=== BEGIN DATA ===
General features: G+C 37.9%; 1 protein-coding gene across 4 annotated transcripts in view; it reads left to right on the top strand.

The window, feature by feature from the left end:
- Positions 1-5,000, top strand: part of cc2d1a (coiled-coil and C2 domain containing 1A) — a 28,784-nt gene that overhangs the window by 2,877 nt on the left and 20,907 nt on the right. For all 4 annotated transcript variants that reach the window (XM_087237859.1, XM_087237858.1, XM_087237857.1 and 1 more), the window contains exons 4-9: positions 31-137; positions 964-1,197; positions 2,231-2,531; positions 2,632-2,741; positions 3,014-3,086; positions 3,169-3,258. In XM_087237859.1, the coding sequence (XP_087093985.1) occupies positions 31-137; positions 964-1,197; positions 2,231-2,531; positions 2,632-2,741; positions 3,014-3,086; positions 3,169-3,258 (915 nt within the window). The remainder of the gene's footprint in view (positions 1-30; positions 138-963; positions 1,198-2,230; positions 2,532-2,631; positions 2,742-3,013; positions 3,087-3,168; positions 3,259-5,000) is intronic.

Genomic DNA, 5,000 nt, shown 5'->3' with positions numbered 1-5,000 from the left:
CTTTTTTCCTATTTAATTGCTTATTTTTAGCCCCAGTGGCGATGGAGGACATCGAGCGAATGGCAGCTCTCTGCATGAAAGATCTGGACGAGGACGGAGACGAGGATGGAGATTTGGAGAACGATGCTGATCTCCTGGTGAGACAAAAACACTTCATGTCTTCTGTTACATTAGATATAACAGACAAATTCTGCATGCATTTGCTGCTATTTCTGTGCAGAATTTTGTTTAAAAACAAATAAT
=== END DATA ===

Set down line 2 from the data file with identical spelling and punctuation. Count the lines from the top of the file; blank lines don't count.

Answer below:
The window, feature by feature from the left end: